Summary and Analysis

Download PDF PDF Page Citation Cite Share Link Share

Last Updated on October 26, 2018, by eNotes Editorial. Word Count: 2225

Andrew Marvell’s poem titled “On a Drop of Dew” is a work that helps explain why Marvell (1621-78) is often considered a “metaphysical” poet, even though he lived much later than such writers as John Donne (1572-1631) and George Herbert (1593-1633), who are normally considered the first “metaphysical” writers. As the term implies, “metaphysical” poets are frequently thought of as writers for whom philosophical ideas were at least as important as strong emotions. Indeed, T. S. Eliot, the great twentieth-century poet, praised the metaphysical authors as writers who could think as richly as they felt and whose thoughts were not divorced from their feelings. It is not surprising, therefore, that one especially typical trait of metaphysical poetry is the “conceit”—that is, the ability to take one image or metaphor and explore its numerous facets and implications over many lines. Developing a conceit involves clever wit and sustained thought, and both of these qualities are on display in Marvell’s lyric. This poem, which compares the soul to a drop of dew, is “metaphysical” in every sense of the word.

The speaker of Marvell’s poem begins with an attention-grabbing command: “See how the orient dew” (1; emphasis added). The speaker is directly addressing the reader here, calling the reader’s attention to a small aspect of nature that might easily be overlooked. The drop of dew is described as “orient” (1) in the sense that it appears (and is visible) as the sun rises in the east. The drop has been “Shed from the bosom of the morn” (2), language that describes nature in human terms, thus implying that physical nature and human beings have much in common. Nature is not presented here, as it often is in writings from the late-nineteenth and early-twentieth centuries, as cold, indifferent, or dead. Rather, humans and nature are in harmony, since (it will later be implied) God created both.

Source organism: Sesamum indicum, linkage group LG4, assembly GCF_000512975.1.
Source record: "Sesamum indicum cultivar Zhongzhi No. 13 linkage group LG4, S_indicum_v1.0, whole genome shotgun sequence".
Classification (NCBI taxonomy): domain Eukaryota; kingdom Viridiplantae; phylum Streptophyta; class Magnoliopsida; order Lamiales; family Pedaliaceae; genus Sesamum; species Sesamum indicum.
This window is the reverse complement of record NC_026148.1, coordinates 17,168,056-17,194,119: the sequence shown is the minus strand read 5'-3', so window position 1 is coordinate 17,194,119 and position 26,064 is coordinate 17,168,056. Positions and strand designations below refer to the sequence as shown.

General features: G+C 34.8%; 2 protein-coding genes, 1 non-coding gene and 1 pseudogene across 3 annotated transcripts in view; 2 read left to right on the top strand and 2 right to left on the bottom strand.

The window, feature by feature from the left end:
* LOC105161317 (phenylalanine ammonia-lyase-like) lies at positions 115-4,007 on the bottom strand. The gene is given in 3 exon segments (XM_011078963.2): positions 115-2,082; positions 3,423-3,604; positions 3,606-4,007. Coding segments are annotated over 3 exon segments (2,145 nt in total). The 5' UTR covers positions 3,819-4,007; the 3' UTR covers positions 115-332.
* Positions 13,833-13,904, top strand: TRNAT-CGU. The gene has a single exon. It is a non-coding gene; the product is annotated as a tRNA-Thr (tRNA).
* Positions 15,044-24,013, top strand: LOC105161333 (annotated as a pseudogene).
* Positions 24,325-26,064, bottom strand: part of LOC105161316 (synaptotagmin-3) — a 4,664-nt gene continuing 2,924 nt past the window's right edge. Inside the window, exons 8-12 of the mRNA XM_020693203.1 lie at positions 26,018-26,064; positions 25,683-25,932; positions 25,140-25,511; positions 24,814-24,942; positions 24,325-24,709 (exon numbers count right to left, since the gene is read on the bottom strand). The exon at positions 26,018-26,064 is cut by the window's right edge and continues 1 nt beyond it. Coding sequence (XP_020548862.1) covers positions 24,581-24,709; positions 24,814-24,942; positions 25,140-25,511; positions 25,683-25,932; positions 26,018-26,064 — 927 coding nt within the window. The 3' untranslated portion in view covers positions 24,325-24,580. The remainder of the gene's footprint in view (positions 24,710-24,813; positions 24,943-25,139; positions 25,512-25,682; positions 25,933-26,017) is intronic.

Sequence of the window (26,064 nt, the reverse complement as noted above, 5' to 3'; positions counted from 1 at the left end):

Nature, in fact, seems beautiful, as the reference to the “blowing” (that is, blooming) roses suggests. Yet the beauty of nature is as nothing (the poem later implies) to the beauty of heaven. One characteristic of this poem, in fact, is to make both the natural world and supernatural existence seem beautiful, although the latter is clearly exalted above the former. Rather than disparaging the physical world (as earlier, medieval poets might have done), Marvell’s poem celebrates the beauty of nature while also suggesting that such beauty can never completely satisfy the soul, which comes from God and wishes to return to God. Earth is a “mansion” (4), a word implying physical splendor and impressiveness, but an earthly mansion pales in comparison with heaven, the soul’s true and original home. The drop of dew is “careless of its mansion new” in the sense that it takes no great interest in its new, earthly surroundings.